What’s the buzz?

Once the hive is inspected, the frames — and bees — go back into the hive and  back to work.
Julia Bayly | BDN
Once the hive is inspected, the frames — and bees — go back into the hive and back to work.
By Julia Bayly, Special to the BDN
Posted June 30, 2011, at 5:47 p.m.

Want to find out who your friends are? Get a hive of honeybees.

Yep, as if life here at Rusty Metal Farm wasn’t crazy enough already — enter the Rusty Metal Bees. Thus far the Rusty Metal sled dogs and chickens have remained silent on the issue.

My friends, however? Not so reticent.

Stalwarts who have stood by my side through unimaginable tragedy, grief, blizzards, and home and mechanical crises of all shapes and sizes are threatening to jump ship.

“You better keep those things on a leash,” my neighbor Shawn, who lives about a quarter-mile up the road, said the other day after he allegedly spotted a honeybee in flowers on his front porch.

He also joked about a loaded shotgun and my finding “bee bits” all over his yard if the trespassing continues.

When my regular house-dog-chicken sitter Chad found out about the new arrivals, he expressed some trepidation about adding bee tending to his caretaker resume.

Others have warned me not to expect to see them here on the farm until the bees are tucked in and the hive closed down for the winter.

I’m not sure why honeybees have such a bad rap. Sure, they sting in self-defense, but wouldn’t all of us do likewise if equipped with built-in barbed spears?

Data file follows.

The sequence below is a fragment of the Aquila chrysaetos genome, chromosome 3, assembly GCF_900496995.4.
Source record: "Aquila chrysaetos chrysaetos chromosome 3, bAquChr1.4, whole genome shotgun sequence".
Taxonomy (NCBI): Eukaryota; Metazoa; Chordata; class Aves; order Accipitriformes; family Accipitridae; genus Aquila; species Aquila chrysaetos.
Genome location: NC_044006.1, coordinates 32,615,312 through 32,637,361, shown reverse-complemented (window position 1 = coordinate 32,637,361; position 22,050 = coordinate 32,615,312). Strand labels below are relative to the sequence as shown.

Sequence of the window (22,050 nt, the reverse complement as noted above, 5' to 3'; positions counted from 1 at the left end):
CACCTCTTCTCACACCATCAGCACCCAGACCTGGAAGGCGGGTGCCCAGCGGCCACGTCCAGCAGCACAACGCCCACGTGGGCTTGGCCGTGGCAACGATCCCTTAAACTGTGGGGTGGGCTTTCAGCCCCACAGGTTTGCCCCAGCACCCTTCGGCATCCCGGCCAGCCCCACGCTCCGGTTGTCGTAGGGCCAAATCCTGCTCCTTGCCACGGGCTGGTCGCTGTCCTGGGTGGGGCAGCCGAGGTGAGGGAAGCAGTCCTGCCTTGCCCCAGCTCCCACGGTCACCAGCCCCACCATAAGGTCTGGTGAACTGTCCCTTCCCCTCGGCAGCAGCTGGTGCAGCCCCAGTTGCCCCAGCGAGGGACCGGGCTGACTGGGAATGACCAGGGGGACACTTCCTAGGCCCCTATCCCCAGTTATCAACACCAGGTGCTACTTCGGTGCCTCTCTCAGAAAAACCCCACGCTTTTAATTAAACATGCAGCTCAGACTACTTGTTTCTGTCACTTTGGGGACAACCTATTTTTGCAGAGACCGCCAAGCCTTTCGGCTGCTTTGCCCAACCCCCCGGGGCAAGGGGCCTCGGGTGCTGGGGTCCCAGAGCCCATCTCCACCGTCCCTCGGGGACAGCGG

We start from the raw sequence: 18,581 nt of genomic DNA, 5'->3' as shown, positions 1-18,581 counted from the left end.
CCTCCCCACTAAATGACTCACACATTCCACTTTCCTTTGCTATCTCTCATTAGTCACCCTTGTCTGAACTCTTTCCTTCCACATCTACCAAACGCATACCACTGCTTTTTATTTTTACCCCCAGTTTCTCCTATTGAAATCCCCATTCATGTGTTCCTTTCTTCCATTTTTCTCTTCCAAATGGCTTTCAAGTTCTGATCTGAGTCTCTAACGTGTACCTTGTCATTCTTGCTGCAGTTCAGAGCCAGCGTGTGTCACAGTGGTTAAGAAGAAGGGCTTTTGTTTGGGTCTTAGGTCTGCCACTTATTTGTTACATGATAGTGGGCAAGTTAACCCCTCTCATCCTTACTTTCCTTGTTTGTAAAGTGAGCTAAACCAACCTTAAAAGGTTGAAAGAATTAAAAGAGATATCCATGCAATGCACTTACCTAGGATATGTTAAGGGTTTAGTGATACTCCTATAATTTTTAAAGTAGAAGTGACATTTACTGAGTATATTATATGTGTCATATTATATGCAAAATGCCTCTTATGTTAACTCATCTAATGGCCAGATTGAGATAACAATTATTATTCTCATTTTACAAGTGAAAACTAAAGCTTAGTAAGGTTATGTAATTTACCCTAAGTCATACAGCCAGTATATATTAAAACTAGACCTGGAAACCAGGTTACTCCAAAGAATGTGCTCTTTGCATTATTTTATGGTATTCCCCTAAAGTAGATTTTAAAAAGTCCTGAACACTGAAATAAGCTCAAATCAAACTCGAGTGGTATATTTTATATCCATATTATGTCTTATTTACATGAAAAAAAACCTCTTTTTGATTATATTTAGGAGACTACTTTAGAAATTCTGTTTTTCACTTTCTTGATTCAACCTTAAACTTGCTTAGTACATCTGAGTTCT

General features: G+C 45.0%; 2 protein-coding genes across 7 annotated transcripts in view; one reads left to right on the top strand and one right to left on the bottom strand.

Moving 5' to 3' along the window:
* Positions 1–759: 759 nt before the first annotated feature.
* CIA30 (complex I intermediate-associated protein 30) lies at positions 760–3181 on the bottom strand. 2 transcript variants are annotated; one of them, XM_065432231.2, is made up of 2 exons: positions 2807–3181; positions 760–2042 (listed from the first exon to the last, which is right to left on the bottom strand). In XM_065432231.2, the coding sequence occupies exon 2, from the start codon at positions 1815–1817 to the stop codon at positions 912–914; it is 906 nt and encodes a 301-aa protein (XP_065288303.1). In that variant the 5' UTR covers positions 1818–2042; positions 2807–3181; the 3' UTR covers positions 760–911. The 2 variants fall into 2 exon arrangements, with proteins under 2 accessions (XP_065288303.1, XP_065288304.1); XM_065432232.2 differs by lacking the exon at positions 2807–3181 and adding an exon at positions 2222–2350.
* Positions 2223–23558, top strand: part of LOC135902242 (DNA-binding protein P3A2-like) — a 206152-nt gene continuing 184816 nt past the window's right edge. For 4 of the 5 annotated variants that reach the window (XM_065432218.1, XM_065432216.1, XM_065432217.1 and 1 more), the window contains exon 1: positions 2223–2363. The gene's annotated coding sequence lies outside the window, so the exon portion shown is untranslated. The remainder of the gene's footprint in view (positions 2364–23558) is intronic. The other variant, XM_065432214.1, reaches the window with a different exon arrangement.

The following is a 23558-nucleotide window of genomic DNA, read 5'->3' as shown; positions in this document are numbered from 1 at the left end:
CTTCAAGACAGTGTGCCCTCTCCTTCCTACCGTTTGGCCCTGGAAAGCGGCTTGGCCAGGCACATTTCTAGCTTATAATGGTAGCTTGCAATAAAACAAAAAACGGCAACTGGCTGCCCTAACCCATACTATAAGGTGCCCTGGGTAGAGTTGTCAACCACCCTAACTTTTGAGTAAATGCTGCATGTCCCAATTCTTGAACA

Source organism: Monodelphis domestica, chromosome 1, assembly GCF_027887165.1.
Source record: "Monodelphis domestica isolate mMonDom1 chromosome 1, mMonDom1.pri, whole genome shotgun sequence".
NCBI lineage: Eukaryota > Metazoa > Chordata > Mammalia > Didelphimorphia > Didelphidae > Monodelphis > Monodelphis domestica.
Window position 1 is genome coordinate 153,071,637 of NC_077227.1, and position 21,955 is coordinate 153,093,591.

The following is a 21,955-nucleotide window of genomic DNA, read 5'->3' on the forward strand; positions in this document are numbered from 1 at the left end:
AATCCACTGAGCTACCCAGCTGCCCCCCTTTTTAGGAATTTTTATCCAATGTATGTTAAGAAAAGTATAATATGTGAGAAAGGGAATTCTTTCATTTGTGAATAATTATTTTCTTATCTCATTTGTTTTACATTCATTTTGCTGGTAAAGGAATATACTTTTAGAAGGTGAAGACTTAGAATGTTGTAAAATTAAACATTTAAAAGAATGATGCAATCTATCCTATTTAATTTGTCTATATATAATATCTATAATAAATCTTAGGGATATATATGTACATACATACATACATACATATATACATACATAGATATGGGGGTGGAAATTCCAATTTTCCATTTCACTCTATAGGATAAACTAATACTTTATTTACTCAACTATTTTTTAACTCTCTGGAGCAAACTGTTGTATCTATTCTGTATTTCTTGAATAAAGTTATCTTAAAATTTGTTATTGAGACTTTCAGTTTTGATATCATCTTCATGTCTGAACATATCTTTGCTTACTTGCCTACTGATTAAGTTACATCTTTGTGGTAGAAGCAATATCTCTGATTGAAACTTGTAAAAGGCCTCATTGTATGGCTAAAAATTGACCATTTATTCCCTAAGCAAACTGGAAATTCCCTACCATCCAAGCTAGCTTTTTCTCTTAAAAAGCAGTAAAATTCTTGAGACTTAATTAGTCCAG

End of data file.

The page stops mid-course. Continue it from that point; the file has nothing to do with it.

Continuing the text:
It has been close to two decades since there was an active hive here on the farm. Back then the apiary was the domain of my late husband, and I was his somewhat able assistant.

So when my friends Carl and Dorothy one day casually mentioned having one too many hives about the same time I was musing about getting back into bees, the plan was hatched.

Last week Carl showed up early one morning with a hive, bees, extra frames and boxes — just add nectar.

After gently — VERY gently — removing the hive from the back of Carl’s truck and carefully — VERY carefully — removing the wrapping from the hive’s entrances, we stood back and waited.

Soon bees were out on the hive’s stoop and surveying their new surroundings, and we could tell from the tone of their buzzing they were somewhat unhappy over the disturbance.

But bees are creatures with a work ethic that could put a Puritan to shame, and by midmorning  they were coming and going loaded with nectar and pollen.

Twenty years ago we abandoned beekeeping after a bear toppled and ransacked the hives one fall.

The hope is that the proximity of the sled dogs will deter any bears. If not, the electric fencing and solar charger are on standby.

Bees have been in the news a lot lately from swarms moving into residences to the importance of small so-called backyard beekeepers in strengthening bee populations.

Bees, after all, pollinate our crops, and their annual economic contributions total in the billions of dollars.

Locally, retired schoolteacher Venette King remembers when her own late husband Garfield King kept bees, first on the family farm and later in the backyard of their house.

“Our neighbors never even knew we had the bees there,” King recalls. “Some would have thrown fits if they had known.”

The secret was safe with the Kings and the bees until the day Garfield’s bees swarmed.